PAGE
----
However, if we want to completely cut off oil dependency, we need to increase our investments in electric cars. Electric cars differ from hybrid cars in that electric cars have the capability to run completely on battery without the use of any traditional fuel. Usually this is about the time when younger car enthusiasts start yawning out of boredom due to the traditional stereotype of electric cars being extremely slow and dorky looking. This stereotype, however, no longer holds true, as more and more sports car companies come up with electric-powered versions of their fast supercars.
ABB, a business specialized in power and automation technologies, recently published a list of high end electric cars that shatter land records for the fastest electric cars on the planet. Take the Telsa Roaster for example, this electric auto-beast has the capability to go up to 125 miles an hour. The Audi R8 e-tron also goes up to 154 miles an hour. Of course, the price tags of these monsters are out of range for the average American looking to save some gas money. However, the future holds bright for hybrid and electric cars as car companies continue to look for cheaper methods to provide non-oil dependent cars with speeds that consumers are satisfied with. As more research is put into electric and hybrid cars, prices of these automobiles will drop (ABB).
So far I have paid attention to transportation vehicles from an individual perspective. There are also steps governments can take to ease our oil consumption. Governments around the world need to start educating their citizens to get in the habit of riding public transportations. Countries in Europe and Asia have focused extensively on constructing subway and railway systems that provide a safe, fast, and efficient way of transporting large numbers of people from destination to destination while saving gas at the same time. The United States, on the other hand, have mostly stuck to its highway system. One only need to drive in a major US highway to notice the abundance of cars with only one driver per car. Not only this cause major blockage during rush hours, it also wastes a lot of fuel in the process. Critics point out that the geographical factors in the United States does not allow railroad or subway transportation to operate at a financially efficient way. They are right, most cities in the US excluding a few concentrated areas in the northeast, are dispersed evenly with long distances from one place to another. Subways, which thrive in carrying large amounts of people in short distances with multiple stops, simply isn’t the best solution for a spread out country like the U.S. Therefore, United States may be better off focusing on hybrid and electric cars in the mean time. For long-term planning, however, municipal governments around cities in the US might consider future city planning to revolve around methods that utilize public transportation in a cost and fuel-efficient way.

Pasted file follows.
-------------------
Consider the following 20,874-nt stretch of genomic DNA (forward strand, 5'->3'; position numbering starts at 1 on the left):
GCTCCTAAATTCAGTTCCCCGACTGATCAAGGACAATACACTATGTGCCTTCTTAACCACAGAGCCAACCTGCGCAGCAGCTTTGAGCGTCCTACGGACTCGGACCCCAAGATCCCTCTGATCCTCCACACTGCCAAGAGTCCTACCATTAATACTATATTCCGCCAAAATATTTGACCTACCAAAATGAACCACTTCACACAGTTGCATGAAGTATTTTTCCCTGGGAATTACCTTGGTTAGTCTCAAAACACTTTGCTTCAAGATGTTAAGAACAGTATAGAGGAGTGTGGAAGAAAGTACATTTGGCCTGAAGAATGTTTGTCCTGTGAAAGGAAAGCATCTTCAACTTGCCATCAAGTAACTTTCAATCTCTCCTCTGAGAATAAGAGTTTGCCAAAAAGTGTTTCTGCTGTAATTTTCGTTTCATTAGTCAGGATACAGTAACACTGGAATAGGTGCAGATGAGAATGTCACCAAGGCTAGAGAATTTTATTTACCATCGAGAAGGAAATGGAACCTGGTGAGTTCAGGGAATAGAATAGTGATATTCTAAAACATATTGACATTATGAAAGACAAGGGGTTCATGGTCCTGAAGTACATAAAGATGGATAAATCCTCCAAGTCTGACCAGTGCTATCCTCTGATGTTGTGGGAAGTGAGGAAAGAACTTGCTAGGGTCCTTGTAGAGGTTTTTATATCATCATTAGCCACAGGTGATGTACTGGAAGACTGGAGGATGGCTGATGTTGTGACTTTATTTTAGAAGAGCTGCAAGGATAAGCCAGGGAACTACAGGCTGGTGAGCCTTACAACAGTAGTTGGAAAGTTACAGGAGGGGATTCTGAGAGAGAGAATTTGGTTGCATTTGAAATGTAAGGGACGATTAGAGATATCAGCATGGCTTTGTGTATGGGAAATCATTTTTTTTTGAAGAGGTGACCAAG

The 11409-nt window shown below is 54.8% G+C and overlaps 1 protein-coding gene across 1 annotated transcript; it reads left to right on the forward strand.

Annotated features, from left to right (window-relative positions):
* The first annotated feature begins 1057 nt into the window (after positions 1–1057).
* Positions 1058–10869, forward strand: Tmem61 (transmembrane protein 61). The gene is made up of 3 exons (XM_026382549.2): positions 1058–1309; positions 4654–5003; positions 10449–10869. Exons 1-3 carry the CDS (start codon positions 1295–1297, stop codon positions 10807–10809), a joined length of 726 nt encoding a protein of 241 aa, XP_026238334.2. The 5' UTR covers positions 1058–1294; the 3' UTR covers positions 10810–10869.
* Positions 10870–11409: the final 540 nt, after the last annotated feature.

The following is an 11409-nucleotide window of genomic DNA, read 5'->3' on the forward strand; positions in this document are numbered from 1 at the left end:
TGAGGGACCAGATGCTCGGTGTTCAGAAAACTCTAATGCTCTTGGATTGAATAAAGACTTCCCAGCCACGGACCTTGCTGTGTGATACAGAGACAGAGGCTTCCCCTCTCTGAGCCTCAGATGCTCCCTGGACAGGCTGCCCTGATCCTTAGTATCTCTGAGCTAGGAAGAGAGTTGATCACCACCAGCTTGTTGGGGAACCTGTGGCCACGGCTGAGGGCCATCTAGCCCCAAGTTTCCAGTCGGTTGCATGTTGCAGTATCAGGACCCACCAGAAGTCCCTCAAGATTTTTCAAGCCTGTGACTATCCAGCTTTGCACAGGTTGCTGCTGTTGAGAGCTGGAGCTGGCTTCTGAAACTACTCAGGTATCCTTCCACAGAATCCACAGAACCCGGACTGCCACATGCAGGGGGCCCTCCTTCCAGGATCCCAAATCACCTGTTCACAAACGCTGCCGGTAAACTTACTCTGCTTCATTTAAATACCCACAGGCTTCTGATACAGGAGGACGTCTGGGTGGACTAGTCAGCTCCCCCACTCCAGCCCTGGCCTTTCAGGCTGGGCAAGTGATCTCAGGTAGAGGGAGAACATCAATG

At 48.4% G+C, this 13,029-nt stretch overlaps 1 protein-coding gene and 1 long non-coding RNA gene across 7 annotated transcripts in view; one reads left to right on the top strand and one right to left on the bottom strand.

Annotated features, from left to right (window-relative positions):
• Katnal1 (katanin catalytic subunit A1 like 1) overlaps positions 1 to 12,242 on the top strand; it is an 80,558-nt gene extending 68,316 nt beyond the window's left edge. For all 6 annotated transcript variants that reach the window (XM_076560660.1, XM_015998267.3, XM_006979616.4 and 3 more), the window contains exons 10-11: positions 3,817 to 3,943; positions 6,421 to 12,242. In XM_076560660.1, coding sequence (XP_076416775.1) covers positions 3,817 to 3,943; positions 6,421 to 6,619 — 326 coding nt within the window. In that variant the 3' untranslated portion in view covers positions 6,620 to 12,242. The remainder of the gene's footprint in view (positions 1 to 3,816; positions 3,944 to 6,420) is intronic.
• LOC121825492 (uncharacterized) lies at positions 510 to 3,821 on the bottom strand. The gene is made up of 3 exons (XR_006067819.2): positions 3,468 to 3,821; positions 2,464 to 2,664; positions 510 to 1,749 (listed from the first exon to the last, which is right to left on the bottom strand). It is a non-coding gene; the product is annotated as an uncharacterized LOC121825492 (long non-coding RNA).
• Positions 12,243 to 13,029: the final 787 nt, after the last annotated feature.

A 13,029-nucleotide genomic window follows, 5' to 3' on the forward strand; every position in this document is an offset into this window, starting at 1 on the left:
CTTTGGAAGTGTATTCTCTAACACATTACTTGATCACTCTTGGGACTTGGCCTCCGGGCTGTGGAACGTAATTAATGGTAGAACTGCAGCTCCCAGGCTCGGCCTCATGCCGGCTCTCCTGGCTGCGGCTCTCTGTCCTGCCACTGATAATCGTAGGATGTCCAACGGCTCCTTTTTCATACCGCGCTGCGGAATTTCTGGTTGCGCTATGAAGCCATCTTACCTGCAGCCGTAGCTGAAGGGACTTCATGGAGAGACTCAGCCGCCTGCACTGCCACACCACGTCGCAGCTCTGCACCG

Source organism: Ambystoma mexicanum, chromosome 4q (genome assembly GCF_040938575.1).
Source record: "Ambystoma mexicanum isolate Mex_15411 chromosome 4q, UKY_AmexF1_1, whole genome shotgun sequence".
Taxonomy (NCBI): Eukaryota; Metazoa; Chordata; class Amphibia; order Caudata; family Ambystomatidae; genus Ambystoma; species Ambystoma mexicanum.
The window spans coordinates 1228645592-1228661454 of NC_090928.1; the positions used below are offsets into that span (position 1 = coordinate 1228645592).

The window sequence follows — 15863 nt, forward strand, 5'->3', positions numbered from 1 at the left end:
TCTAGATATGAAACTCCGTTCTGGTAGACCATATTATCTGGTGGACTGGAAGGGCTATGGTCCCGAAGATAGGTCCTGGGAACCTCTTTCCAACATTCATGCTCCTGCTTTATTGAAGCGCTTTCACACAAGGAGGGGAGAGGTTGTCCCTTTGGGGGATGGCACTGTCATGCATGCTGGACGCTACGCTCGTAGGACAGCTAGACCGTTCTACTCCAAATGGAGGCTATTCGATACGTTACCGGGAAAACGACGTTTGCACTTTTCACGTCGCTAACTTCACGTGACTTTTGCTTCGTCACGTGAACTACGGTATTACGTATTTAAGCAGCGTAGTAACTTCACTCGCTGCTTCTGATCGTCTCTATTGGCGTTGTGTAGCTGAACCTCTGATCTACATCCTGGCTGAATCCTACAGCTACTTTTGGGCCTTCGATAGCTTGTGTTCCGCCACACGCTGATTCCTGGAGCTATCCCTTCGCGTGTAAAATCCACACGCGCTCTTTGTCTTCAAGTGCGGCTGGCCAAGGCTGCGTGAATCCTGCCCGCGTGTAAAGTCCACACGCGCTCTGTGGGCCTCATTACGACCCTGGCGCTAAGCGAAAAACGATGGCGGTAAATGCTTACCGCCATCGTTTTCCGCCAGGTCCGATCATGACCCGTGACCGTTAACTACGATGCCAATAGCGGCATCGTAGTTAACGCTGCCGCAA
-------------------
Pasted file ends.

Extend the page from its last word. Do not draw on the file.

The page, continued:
There are, however, critics that argue against peak oil theory as demonstrated in Hubbert’s study. Other people like the president of Royal Dutch Shell’s U.S. operations John Hofmeister says that the theory regarding peak oil production overly focuses on Saudi Arabia. Dr. Christoph Ruhl, chief economist of BP further states that the problem with oil is with its price, not availability. In terms of peak oil production, he found no evidence to suggest that such trend is occurring. Daniel Yergin of CERA, Cambridge Energy Research Associates also consur with Ruhl’s argument (Ruhl).
Despite all potential solutions listed above, the truth is that fuels, no matter if its traditional crude oil or advanced electric or biofuel, will cost more in the future than they do in the past. The days of buying V8 American muscle cars without regards to their fuel economy are long gone. As oil production levels drop around the globe, gas prices will rise, plane tickets will skyrocket, and large engine cars will go into extinction. If we want to save ourselves from long-term catastrophic effects of extracting oil at our current speed, we must find ways to combat the trend of drying oil fields by decreasing our dependency on traditional oil.
All Sources from:
Dr. Christoph Ruhls study-http://www.euractiv.com/de/energie/bp-preisschwankungen-wahrscheinlich-zunehmen/article-175931
ABB. 2012. “12 insanely hot electric and hybrid cars of 2012.”
Drum, Kevin. 2005. “Political Animal.” Washington Monthly.